He might have come across a little harsh, but his point was correct. And it was previously answered in the thread by other posters.

pd298
07-25-2005, 11:39 PM
In what way does that mean I am an idiot? All that is showing is that my knowledge of building boxes is limited.

ss3079
07-25-2005, 11:40 PM
Get back on topic or it'll be closed. Pretty simple.

pd298
07-25-2005, 11:46 PM
so 3/4 mdf?

ss3079
07-25-2005, 11:46 PM
so 3/4 mdf?

Will work fine.

iceteebone
07-25-2005, 11:47 PM
is there a home depot whitin your area? if so they will for sure have it and it will cost you about $20. i live in a ****** little town with no more then 900 people and the crappy little 2-bit lumberyard here has 3/4" mdf.

ighettoboyi
07-25-2005, 11:47 PM
For The Last Time! Yesssss!!!!!!!!!!

SPL140.2
07-25-2005, 11:55 PM
This is for all the tech guys and may help with choosing:
Below are some typical values for the modulus of elasticity (in million pounds per square inch) and density (in pounds per cubic feet) for MDF, Oak, Pine and Fir Plywood.

Material
MOE
Density

MDF
0.53
48

Oak
1.55
38

Pine
1.3
29

Fir Plywood
1.2
33


The modulus of elasticity (MOE), also called Young's modulus, is the ratio of stress to strain, where stress is the force per unit area placed on the item and strain is the deformation caused by the stress. The MOE is therefore a measure of stiffness.

Q: Can I build speakers with {MDF | particle board | plywood | solid wood}?

A: You can build speakers with whatever you like ! However, MDF is often the material of choice. Its stiffness and density yield good accoustical damping properties. Particle board and plywood are cheaper and can still be used if cost is an issue. Plywood (especially if void free) can be used in the main baffle as a sandwich material to better hold fasteners. Plywood is also a good material for making braces inside speaker boxes. Solid wood (lumber) suffers from movement - the swelling and shrinking of wood due to environmental changes such as humidity - and is therefore not a good material for speaker enclosures. Lumber is also not as acoustically dead as MDF.

There are times however, when plywood, particle board and other common sheet goods are more than suitable for enclosures. Such possible uses include sound reinforcement, musical instrument cabinets, and PA systems.


this came from http://www.bscaust.com/THE%20MDF%20FAQ.htm ;)

pd298
07-26-2005, 12:00 AM
is there a home depot whitin your area? if so they will for sure have it and it will cost you about $20. i live in a ****** little town with no more then 900 people and the crappy little 2-bit lumberyard here has 3/4" mdf.
No there isnt..Its about 30 mins away..




This is for all the tech guys and may help with choosing:
Below are some typical values for the modulus of elasticity (in million pounds per square inch) and density (in pounds per cubic feet) for MDF, Oak, Pine and Fir Plywood.

Material
MOE
Density

MDF
0.53
48

Oak
1.55
38

Pine
1.3
29

Fir Plywood
1.2
33


The modulus of elasticity (MOE), also called Young's modulus, is the ratio of stress to strain, where stress is the force per unit area placed on the item and strain is the deformation caused by the stress. The MOE is therefore a measure of stiffness.

Q: Can I build speakers with {MDF | particle board | plywood | solid wood}?

A: You can build speakers with whatever you like ! However, MDF is often the material of choice. Its stiffness and density yield good accoustical damping properties. Particle board and plywood are cheaper and can still be used if cost is an issue. Plywood (especially if void free) can be used in the main baffle as a sandwich material to better hold fasteners. Plywood is also a good material for making braces inside speaker boxes. Solid wood (lumber) suffers from movement - the swelling and shrinking of wood due to environmental changes such as humidity - and is therefore not a good material for speaker enclosures. Lumber is also not as acoustically dead as MDF.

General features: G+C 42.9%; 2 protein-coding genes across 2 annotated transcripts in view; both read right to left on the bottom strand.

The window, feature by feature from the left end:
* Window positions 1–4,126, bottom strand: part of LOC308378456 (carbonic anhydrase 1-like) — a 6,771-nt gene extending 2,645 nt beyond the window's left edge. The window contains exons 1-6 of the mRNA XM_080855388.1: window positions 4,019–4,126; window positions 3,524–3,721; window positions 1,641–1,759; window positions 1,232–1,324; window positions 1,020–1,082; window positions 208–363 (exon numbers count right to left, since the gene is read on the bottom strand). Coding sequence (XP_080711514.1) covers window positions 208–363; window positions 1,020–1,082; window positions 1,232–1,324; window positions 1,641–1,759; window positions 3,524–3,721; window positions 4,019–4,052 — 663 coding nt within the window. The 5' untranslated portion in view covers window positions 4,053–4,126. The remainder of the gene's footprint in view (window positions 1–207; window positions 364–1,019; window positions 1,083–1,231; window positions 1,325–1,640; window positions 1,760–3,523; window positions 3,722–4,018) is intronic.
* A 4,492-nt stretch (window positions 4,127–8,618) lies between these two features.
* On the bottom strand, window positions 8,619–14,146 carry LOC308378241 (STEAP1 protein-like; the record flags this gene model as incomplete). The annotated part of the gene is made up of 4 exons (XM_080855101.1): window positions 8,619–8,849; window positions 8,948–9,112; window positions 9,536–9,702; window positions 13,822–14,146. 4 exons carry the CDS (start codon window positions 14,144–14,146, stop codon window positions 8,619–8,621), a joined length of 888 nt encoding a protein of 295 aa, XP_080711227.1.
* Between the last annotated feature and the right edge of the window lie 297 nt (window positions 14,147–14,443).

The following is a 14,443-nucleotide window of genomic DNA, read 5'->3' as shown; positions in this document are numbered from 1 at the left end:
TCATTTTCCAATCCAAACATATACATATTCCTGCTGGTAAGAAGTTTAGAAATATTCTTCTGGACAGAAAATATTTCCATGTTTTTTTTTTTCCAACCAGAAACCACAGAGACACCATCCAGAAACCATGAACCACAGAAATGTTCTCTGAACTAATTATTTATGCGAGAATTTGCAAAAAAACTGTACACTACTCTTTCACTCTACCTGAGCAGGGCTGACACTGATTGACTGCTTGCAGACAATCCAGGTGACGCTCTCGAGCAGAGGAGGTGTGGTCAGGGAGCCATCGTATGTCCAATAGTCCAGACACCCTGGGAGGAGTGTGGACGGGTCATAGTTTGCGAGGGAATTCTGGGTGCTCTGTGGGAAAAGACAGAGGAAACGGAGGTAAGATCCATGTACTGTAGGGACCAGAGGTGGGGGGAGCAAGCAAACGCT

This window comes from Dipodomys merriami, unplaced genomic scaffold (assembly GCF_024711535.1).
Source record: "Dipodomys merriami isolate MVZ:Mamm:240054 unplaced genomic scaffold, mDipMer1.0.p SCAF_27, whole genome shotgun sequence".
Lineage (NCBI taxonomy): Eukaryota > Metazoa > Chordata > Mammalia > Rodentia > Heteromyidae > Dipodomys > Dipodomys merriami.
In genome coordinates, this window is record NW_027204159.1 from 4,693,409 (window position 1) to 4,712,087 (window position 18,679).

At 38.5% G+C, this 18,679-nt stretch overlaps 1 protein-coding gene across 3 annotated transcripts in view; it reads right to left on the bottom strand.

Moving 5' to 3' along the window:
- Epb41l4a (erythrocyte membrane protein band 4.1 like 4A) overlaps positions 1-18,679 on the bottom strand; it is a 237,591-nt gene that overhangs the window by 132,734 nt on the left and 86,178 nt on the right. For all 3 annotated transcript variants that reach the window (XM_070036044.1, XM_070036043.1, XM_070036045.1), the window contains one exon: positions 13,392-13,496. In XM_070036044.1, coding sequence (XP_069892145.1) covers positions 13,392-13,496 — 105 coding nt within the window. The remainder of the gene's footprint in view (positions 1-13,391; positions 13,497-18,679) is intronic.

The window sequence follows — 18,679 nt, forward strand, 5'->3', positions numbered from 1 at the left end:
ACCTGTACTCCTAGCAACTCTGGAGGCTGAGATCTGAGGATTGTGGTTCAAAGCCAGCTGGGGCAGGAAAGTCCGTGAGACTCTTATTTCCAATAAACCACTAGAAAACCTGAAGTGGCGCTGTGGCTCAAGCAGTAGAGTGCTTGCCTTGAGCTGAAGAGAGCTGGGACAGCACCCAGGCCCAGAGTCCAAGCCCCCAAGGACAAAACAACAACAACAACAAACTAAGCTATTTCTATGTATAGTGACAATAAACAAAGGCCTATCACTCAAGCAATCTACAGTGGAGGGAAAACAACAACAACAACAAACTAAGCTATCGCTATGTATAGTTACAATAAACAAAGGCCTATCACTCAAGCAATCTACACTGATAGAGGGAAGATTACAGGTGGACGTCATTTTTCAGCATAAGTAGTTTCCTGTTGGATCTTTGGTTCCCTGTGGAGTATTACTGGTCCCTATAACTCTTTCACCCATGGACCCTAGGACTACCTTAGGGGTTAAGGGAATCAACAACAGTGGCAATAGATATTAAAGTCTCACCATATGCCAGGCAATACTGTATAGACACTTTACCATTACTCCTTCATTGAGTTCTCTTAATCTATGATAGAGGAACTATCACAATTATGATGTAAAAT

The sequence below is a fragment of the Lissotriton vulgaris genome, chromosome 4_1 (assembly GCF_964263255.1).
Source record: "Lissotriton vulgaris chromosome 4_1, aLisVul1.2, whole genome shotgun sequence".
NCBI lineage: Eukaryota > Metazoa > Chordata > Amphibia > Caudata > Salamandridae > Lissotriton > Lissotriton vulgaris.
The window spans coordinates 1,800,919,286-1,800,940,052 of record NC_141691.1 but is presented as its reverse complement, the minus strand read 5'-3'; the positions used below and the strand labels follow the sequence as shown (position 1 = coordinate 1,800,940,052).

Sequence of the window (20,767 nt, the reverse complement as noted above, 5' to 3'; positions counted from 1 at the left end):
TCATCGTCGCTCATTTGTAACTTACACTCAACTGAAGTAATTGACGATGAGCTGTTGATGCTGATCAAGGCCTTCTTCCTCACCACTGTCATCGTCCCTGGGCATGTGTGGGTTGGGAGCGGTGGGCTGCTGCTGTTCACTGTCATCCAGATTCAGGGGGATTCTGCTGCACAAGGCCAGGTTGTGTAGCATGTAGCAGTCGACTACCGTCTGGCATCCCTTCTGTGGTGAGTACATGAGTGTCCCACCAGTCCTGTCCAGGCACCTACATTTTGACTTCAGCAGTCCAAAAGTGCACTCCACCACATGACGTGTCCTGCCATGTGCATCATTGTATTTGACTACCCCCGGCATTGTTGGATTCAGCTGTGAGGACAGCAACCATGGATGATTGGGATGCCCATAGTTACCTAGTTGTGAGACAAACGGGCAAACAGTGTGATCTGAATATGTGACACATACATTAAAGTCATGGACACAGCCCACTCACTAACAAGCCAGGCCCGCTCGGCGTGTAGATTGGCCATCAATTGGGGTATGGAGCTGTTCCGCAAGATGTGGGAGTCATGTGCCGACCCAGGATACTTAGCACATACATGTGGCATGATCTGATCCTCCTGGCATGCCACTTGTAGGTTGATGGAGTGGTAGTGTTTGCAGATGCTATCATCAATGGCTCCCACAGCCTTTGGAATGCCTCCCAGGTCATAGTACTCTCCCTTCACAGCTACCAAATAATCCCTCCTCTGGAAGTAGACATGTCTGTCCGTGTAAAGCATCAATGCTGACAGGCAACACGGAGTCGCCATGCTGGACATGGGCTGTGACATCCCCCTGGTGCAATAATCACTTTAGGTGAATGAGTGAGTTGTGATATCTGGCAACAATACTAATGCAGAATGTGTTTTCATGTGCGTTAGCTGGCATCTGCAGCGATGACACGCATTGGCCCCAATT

There are times however, when plywood, particle board and other common sheet goods are more than suitable for enclosures. Such possible uses include sound reinforcement, musical instrument cabinets, and PA systems.


this came from http://www.bscaust.com/THE%20MDF%20FAQ.htm ;)
Thanks for that information

TeenWolf
07-26-2005, 12:03 AM
Interesting story.
I met a guy who had a dual 10" enclosure built entirely out of chromed diamond plate sheet metal welded together, it looked awsome but sounded awful, nasty resonance.

That's crazy!!

SPL140.2
07-26-2005, 12:08 AM
No there isnt..Its about 30 mins away..




Thanks for that information

welcome ;)

fo0manchu
07-26-2005, 03:06 AM
This is for all the tech guys and may help with choosing:
Below are some typical values for the modulus of elasticity (in million pounds per square inch) and density (in pounds per cubic feet) for MDF, Oak, Pine and Fir Plywood.

Material
MOE
Density

MDF
0.53
48

Oak
1.55
38

Pine
1.3
29

Fir Plywood
1.2
33


The modulus of elasticity (MOE), also called Young's modulus, is the ratio of stress to strain, where stress is the force per unit area placed on the item and strain is the deformation caused by the stress. The MOE is therefore a measure of stiffness.

Q: Can I build speakers with {MDF | particle board | plywood | solid wood}?

A: You can build speakers with whatever you like ! However, MDF is often the material of choice. Its stiffness and density yield good accoustical damping properties. Particle board and plywood are cheaper and can still be used if cost is an issue. Plywood (especially if void free) can be used in the main baffle as a sandwich material to better hold fasteners. Plywood is also a good material for making braces inside speaker boxes. Solid wood (lumber) suffers from movement - the swelling and shrinking of wood due to environmental changes such as humidity - and is therefore not a good material for speaker enclosures. Lumber is also not as acoustically dead as MDF.

There are times however, when plywood, particle board and other common sheet goods are more than suitable for enclosures. Such possible uses include sound reinforcement, musical instrument cabinets, and PA systems.


this came from http://www.bscaust.com/THE%20MDF%20FAQ.htm ;)


AMEN!! Now go get the MDF for the last time and close this thread already! :D